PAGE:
The downturn has made many of us question our priorities, become more interested in spirituality, and even seek out new religions. It’s certainly true for me. I was raised a nonbeliever, and before the recession, I lived a misguided life.
But now all that has changed. It took losing my job, but I have let duct tape into my heart. Duct tape, it turns out, can be a miraculous cost-saver and time-saver, and in the recession, we could all use both.
Today I live by a credo of the Duct Tape Guys: Don’t buy new when duct tape will do. I figure it has saved me about $100 in the past several weeks.
I realize that the Cult of Duct Tape is far from new—just new for this single, urban woman. Developed (some say) during World War II, it was used as a water resistant sealer for ammunition cases. The astronauts aboard Apollo 13 used duct tape to help turn their lunar module into a lifeboat. Keith Canfield, one of the spacecraft’s designers, later said that “I felt like we were home free” once it was clear there was duct tape on board. “One thing a Southern boy will never say is, ‘I don’t think duct tape will fix it.’”
A Google search for duct tape yields more than 5 million results. Fans of the sticky stuff have posted directions for creating duct tape dresses, duct tape wallets, and duct tape roses. Some people even swear by duct tape as a home remedy for warts.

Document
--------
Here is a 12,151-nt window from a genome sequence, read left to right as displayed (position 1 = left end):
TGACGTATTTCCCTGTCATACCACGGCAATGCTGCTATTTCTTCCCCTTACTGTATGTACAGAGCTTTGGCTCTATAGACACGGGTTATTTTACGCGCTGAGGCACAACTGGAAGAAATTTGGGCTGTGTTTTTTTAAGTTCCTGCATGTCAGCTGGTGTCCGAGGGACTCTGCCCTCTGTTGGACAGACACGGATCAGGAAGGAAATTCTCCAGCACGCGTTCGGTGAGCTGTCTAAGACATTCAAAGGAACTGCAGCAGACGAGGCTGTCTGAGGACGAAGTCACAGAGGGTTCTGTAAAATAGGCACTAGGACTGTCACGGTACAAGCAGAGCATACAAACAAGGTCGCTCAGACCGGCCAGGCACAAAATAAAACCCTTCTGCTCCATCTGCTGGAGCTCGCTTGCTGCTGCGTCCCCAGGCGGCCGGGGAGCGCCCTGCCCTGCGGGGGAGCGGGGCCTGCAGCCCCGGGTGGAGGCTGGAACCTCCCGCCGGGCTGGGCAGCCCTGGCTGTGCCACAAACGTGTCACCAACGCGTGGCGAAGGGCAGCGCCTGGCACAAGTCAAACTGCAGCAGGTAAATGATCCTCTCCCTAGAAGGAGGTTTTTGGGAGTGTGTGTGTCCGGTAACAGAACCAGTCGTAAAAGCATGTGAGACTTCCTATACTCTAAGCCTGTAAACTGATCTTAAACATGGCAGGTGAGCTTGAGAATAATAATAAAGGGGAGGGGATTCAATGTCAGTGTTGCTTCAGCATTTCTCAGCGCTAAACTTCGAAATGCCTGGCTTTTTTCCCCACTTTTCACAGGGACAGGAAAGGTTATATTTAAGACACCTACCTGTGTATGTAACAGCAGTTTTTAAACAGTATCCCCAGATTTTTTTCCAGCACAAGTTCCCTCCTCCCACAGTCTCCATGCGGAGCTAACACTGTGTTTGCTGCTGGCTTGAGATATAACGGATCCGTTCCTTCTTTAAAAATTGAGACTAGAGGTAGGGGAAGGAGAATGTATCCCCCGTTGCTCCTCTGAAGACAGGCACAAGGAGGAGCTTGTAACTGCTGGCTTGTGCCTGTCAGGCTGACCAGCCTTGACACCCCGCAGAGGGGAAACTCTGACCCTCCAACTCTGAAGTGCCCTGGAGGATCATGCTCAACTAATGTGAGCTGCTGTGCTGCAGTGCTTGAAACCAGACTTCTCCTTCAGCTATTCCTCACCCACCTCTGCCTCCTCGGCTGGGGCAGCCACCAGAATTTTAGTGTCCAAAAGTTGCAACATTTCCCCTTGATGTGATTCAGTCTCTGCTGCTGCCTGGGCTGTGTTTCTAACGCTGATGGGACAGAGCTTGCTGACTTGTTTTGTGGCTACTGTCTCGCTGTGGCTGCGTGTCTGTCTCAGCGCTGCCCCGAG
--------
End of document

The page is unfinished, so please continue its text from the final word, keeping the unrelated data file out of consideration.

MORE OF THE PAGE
I’ve been using duct tape in more conventional ways—to fix stuff that’s broken. Two years ago, if something came apart or wore out, I would throw it away and buy a new one. It simply wasn’t worth the time or energy it would take to patch it up.
Take the pricey makeup compact I dropped on the floor (twice), busting the hinge and breaking off one of the palettes. In pieces, it was almost useless. But I salvaged it with duct tape, which holds the clamshell together and even keeps it from sliding off the vanity. A few weeks later, when the Swiffer handle broke, my first thought was to get a new one ($17). It took two minutes and a few wraps of silver stuff to bring it back to snuff. The deflating exercise ball took seconds to patch; ditto with the compression bag I store winter sweaters in.
I’m not the only one leaning on duct tape in these difficult times. Another of our founders is using it to delay a windshield repair. A friend in Denver who started sewing her own clothes discovered that a dress form would cost a few hundred dollars, so she made one herself using duct tape and pillow stuffing, following directions she found online. I believe I we can get through anything with duct tape by our side.
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